Stop Controlling, Start Communicating

There are two ways to get things done via meetings. (Well, of course, there are more; but this is my blog and I want to focus on two.)

Control or communicate. What I’m realizing is how few people, smart, successful people understand the distinction. What does control look like? Here are a few things that come to mind:

1. Dominate. – Don’t let anyone else talk but you.

2. Guard the clock. – Time the agenda so tightly that there is no time for discussion.

3. Avoid. – Never discuss issues with others “offline” to understand their perspective.

4. Lull people into a sense of complacency. – Since you always run the show, why should they think or contribute?

5. Discount. – Put other people and their points of view down. Let everybody know that the only opinion that matters is yours.

What’s wrong with these things? Well, in isolation and in some extreme and difficult circumstances, any one of them might be a tactic that serves a purpose (except number five). You could make that argument. But as a steady diet, they are ingredients for a disgruntled, disenfranchised team…. Not good.

There is a choice. It’s riskier, and a hell of a lot healthier.

Never, ever forget that the talent you have in the room is the greatest asset in the room. They may be imperfect, but as long as they are feeling, thinking, sentient human beings, what they have between their ears collectively is probably more important than any one person, and that includes you.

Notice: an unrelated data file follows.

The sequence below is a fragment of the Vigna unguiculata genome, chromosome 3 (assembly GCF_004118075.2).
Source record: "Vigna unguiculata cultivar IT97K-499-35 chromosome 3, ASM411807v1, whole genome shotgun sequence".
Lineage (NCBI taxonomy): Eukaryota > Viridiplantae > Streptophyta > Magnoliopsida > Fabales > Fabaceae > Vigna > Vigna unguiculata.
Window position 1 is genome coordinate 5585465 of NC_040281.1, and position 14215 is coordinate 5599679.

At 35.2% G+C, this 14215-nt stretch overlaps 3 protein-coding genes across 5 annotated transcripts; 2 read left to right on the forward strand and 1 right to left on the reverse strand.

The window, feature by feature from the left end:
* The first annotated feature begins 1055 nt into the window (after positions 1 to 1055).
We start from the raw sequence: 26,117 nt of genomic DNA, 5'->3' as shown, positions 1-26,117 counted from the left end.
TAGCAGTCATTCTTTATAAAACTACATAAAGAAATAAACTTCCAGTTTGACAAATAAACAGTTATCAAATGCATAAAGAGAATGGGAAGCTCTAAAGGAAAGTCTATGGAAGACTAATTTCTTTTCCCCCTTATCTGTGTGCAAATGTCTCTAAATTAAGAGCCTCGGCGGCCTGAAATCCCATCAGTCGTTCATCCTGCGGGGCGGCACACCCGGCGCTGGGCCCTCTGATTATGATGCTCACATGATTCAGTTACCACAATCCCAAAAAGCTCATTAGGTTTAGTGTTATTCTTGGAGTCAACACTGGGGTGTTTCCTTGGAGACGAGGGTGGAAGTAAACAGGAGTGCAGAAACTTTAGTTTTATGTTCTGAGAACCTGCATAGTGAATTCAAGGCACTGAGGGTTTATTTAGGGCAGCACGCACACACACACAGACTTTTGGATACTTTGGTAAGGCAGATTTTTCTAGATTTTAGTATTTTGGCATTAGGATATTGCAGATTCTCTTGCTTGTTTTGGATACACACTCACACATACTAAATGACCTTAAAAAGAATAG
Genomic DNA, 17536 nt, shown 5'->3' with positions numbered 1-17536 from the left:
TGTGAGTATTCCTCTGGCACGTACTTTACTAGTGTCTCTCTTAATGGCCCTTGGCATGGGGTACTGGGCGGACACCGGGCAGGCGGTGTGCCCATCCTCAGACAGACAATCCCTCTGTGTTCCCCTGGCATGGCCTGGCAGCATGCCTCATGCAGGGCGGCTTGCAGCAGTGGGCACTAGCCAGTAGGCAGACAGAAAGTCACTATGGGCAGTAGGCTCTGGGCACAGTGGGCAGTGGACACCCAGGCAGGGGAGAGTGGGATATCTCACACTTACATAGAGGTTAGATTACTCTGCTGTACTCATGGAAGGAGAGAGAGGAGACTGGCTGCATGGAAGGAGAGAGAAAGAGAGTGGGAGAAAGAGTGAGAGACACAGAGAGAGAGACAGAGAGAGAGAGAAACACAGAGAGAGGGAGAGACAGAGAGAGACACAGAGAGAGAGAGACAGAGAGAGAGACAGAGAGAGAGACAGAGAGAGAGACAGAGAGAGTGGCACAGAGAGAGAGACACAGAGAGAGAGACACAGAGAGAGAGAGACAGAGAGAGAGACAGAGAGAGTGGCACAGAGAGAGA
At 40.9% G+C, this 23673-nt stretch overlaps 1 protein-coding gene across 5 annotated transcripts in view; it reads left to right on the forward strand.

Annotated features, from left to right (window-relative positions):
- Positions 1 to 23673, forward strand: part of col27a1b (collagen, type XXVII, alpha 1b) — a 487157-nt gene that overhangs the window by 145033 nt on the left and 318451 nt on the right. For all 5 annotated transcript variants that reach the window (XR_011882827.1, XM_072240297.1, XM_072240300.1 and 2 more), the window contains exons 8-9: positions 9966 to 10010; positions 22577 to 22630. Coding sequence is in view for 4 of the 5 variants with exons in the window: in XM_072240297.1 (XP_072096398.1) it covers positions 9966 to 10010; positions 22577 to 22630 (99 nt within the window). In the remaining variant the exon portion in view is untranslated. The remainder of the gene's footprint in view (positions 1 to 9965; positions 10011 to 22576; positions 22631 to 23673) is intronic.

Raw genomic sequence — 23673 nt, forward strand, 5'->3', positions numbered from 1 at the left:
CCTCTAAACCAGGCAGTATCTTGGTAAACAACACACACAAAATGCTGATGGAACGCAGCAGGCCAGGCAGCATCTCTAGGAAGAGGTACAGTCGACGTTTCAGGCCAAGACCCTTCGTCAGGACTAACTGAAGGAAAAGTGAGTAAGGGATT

Why not communicate with people? Talk to them outside the meeting. Find out what their concerns and issues are. Give them air time. Shorten the agenda to include opportunities for open discussion. Assign people responsibilities. Delegate, and then if they do not meet your expectations, before you make a judgment, find out why. There just might be a good reason, one you need to know about and will never find out if you don’t ask.

One group I worked with had assigned a team member a task representing the local team on a regular teleconference call with a national team. A year later the team leader left a message on the assigned person’s email telling her she’d been replaced. “I’m sure you’re pleased,” he said.

Well, not exactly, she thought. She had no idea why she was replaced, if he was being sarcastic, angry, or what it was all about. The result of her team leader’s call left her with a queasy stomach and a sense of failure. As it turned out, every aspect of the decision was one error on top of another based on inaccurate information and assumptions. It was all resolved, but not without causing unnecessary bad feelings.

Use sound  judgment. Involve people. Listen to them. Own up to it when you err.

That’s why you are a leader. …Thoughts?